BackgroundThe objective of this study was to examine patient characteristics and health care resource utilization (HCRU) in the 36 months prior to a confirmatory diagnosis of Alzheimer's disease (AD) compared to a matched cohort without dementia during the same time interval.
MethodsPatients newly diagnosed with AD (with ?2 claims) were identified between January 1, 2013 to September 31, 2015, and the date of the second claim for AD was defined as the index date. Patients were enrolled for at least 36 months prior to index date. The AD cohort was matched to a cohort with no AD or dementia codes (1:3) on age, gender, race/ethnicity, and enrollment duration prior to the index date. Descriptive analyses were used to summarize patient characteristics, HCRU, and healthcare costs prior to the confirmatory AD diagnosis. The classification and regression tree analysis and logistic regression were used to identify factors associated with the AD diagnosis.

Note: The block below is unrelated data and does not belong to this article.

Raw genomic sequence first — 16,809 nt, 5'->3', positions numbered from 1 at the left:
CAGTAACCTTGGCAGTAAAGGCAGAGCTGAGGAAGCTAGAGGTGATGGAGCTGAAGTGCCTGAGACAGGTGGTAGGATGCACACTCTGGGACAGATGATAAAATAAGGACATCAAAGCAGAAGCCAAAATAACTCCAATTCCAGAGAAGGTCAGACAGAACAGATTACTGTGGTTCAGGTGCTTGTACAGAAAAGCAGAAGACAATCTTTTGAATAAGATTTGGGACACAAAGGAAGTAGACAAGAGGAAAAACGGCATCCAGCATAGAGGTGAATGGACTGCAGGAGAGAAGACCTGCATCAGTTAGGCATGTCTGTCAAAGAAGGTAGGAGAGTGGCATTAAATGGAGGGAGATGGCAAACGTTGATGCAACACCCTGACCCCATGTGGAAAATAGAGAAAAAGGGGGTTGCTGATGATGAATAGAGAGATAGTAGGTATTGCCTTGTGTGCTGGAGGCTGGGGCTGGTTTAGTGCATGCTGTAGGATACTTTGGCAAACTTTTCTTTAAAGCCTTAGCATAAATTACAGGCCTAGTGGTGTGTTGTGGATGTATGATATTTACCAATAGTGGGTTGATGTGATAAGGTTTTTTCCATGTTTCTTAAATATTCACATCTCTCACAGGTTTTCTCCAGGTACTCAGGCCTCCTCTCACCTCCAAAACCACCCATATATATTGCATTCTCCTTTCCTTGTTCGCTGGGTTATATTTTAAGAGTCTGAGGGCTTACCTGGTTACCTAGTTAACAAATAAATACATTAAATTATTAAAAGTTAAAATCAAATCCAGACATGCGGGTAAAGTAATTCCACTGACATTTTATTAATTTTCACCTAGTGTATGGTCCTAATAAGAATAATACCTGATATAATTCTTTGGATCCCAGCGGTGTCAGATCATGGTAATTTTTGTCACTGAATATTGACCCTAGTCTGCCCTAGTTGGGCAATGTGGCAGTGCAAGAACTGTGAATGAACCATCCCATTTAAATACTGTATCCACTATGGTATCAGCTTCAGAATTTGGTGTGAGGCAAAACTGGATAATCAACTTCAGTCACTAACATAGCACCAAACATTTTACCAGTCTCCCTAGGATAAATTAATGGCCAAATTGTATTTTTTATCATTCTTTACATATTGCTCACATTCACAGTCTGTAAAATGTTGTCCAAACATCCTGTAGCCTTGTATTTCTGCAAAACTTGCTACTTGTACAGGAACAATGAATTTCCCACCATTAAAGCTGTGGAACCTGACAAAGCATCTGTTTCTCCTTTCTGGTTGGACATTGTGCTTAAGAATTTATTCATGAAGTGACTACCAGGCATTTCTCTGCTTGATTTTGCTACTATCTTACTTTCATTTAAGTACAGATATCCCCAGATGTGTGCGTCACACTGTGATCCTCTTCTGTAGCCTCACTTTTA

ResultsThe AD cohort (N?=?16,494) had significantly higher comorbidity indices and greater odds of comorbid mental and behavioral diagnoses, including mild cognitive impairment, mood and anxiety disorders, behavioral disturbances, and cerebrovascular disease, heart disease, urinary tract infections, and pneumonia than the matched non-AD or dementia cohort (N = 49,482). During the six-month period before the confirmatory AD diagnosis, AD medication use and diagnosis of mild cognitive impairment, Parkinson's disease, or mood disorder were the strongest predictors of a subsequent confirmatory diagnosis of AD. Greater HCRU and healthcare costs were observed for the AD cohort primarily during the six-month period before the confirmatory AD diagnosis.
ConclusionThe results of this study demonstrated a higher comorbidity burden and higher costs for patients prior to a diagnosis of AD in comparison to the matched cohort. Several comorbidities were associated with a subsequent diagnosis of AD.